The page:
New Zealand's banks have shrugged off global market turmoil and the depressed dairy sector to make a net profit of $1.2 billion in the first three months of this year.
KPMG's Financial Institutions Performance Survey shows the banks' collective earnings were up 8 per cent on the previous quarter, with ANZ's profit up $69 million to $416m, and BNZ's increasing $67m to $259m for the three months ending March 31.
Net profits for Westpac, ASB/CBA and Kiwibank were down on the previous quarter but were still near record levels.
Total bank profits hit a quarterly record high in the three months to September last year when they reached $1.27b.
Non-interest income - income that comes from fees and charges applied by the banks, as well as gains from financial instruments - was the biggest driver behind the profit growth, according to the report.
Non-interest income was up $196.19m across the banks, reversing most of the previous quarter's fall in non-interest income of $249.36m.
Lending by the banks continued to grow increasing by $6.63b over the quarter. Of the big banks BNZ's loan book grew the fastest followed by Westpac.
BNZ attributed its strong growth to increasing its home-loan book by re-entering the broker market and expanding its mobile mortgage manager workforce.
Mortgage lending across the banks reached a new high of $227.7b - up 3.91 per cent over the three months.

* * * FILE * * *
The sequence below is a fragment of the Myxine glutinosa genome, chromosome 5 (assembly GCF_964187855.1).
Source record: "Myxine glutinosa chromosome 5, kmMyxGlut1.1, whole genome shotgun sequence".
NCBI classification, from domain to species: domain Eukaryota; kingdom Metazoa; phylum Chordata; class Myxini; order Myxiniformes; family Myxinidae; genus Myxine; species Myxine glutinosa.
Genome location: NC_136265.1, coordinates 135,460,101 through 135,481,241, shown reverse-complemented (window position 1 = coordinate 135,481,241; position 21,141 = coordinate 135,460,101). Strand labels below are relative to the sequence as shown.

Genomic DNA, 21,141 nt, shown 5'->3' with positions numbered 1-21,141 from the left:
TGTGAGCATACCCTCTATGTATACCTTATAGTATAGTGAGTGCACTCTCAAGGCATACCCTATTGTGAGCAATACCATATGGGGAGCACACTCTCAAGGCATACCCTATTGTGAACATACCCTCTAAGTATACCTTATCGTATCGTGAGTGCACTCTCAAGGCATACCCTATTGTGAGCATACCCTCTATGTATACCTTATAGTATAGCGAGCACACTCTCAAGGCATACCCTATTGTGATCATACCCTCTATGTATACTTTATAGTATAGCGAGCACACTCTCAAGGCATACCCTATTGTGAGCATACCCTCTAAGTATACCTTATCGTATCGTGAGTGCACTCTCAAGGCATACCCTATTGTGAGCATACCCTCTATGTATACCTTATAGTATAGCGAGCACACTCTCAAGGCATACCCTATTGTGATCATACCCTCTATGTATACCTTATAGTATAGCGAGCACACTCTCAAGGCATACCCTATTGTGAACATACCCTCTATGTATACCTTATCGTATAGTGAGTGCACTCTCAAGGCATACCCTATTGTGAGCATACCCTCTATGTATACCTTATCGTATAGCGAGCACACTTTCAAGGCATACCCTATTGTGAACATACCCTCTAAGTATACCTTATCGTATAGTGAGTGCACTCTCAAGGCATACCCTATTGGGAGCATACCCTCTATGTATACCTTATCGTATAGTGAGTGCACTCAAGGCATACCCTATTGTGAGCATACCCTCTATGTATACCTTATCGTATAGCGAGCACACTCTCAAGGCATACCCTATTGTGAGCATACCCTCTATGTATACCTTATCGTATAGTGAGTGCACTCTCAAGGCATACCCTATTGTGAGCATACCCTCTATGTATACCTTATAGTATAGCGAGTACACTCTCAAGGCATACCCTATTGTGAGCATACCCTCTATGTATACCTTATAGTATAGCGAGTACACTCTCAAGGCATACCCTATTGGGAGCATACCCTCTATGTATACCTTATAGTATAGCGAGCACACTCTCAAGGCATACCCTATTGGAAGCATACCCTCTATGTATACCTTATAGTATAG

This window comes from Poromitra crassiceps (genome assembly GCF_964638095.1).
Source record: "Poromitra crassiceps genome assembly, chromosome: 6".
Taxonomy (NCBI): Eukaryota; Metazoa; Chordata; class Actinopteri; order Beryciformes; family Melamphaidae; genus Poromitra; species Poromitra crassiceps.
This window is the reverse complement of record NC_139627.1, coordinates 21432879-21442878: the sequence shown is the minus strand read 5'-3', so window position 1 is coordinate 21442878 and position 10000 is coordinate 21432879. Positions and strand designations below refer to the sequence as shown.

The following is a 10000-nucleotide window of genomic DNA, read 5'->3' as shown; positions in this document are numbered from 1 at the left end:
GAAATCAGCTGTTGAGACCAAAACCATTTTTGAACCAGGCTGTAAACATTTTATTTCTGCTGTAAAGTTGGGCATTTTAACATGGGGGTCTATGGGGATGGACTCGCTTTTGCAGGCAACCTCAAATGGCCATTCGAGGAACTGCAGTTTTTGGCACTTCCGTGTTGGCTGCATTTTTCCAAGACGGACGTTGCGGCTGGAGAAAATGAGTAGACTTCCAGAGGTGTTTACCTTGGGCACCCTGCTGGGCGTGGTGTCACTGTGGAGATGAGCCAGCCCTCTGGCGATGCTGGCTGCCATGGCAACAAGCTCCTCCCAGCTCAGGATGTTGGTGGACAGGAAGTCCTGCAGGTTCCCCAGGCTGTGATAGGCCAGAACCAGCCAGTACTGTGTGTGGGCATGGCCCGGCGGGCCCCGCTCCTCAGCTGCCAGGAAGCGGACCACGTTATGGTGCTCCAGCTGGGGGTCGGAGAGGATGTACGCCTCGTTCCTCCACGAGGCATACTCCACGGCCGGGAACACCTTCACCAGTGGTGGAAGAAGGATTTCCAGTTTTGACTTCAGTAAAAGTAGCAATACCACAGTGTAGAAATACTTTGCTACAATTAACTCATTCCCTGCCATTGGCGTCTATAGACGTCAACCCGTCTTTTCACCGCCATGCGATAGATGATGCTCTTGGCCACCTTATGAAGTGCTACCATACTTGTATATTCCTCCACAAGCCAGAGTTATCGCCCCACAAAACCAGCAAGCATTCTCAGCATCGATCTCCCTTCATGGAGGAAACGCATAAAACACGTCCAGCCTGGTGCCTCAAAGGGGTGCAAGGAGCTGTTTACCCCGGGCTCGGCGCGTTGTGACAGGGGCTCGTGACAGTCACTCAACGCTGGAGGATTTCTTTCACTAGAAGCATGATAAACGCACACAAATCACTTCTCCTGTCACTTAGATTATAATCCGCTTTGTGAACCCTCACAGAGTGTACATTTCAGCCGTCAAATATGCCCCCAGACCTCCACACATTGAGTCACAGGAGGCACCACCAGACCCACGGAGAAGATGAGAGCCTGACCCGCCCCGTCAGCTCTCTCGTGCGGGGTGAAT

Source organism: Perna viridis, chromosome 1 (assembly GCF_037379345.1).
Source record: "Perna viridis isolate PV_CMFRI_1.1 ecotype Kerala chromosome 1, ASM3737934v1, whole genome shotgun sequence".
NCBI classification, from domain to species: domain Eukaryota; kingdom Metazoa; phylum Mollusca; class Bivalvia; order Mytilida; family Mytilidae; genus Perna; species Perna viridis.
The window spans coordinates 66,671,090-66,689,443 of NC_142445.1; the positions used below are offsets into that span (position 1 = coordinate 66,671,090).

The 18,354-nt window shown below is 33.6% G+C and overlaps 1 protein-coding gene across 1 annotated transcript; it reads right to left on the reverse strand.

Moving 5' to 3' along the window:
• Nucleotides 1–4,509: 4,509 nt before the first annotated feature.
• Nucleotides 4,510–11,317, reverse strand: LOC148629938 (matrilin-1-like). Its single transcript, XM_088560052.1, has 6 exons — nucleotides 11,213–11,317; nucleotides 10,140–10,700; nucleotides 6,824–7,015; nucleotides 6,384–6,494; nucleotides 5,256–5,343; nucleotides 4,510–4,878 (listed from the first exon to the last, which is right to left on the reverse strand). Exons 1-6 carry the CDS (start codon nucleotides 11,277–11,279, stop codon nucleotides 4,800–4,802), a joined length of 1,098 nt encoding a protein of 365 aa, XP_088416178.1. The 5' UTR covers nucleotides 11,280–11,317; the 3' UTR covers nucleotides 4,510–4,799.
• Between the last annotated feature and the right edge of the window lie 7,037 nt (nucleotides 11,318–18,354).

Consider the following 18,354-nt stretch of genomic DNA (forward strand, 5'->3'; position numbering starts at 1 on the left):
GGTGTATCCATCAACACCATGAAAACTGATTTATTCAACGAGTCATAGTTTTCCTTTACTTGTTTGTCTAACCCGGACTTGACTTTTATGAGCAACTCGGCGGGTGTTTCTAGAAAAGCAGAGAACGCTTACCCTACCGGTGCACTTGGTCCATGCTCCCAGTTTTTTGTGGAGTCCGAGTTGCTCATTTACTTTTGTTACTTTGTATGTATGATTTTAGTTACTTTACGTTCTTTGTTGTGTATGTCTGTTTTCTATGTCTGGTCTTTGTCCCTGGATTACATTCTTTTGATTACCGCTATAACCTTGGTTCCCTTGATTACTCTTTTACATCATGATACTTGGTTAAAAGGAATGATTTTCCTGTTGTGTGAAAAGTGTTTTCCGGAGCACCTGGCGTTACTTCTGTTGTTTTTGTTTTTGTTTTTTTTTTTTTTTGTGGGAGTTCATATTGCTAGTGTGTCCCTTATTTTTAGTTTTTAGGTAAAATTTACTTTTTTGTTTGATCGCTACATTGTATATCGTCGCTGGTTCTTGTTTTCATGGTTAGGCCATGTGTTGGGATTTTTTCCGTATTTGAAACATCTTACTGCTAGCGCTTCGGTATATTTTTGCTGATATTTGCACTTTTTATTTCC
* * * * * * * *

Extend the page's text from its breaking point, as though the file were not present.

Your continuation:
But at the same time operating costs and past due assets as a percentage of total loans went up.
Operating costs increased $40.29m across the banks to reach $1.24b mainly driven by more investment in providing digital services.
KPMG found overall past due assets relative to gross loans had increased 8 basis points to 0.18 per cent.
Among the major banks BNZ had the highest percentage of past due assets relative to the size of its loan book at 0.29 per cent compared to the next highest of ANZ at 0.19 per cent. John Kensington, KPMG's head of financial services, said that while the banking sector was well-positioned it was taking precautionary steps against future risks.
"The banks are ensuring that the earnings they have are sustainable, and are starting to take steps to help mitigate and reduce their exposure to volatility in the global and local financial markets," Kensington said.
All four of the major banks had voluntarily stopped real estate lending to foreigners and non-residents where a loan is supported by foreign income, he said.
Last week the big four also moved to tighten lending after the Reserve Bank signalled new restrictions due to come into force on September 1.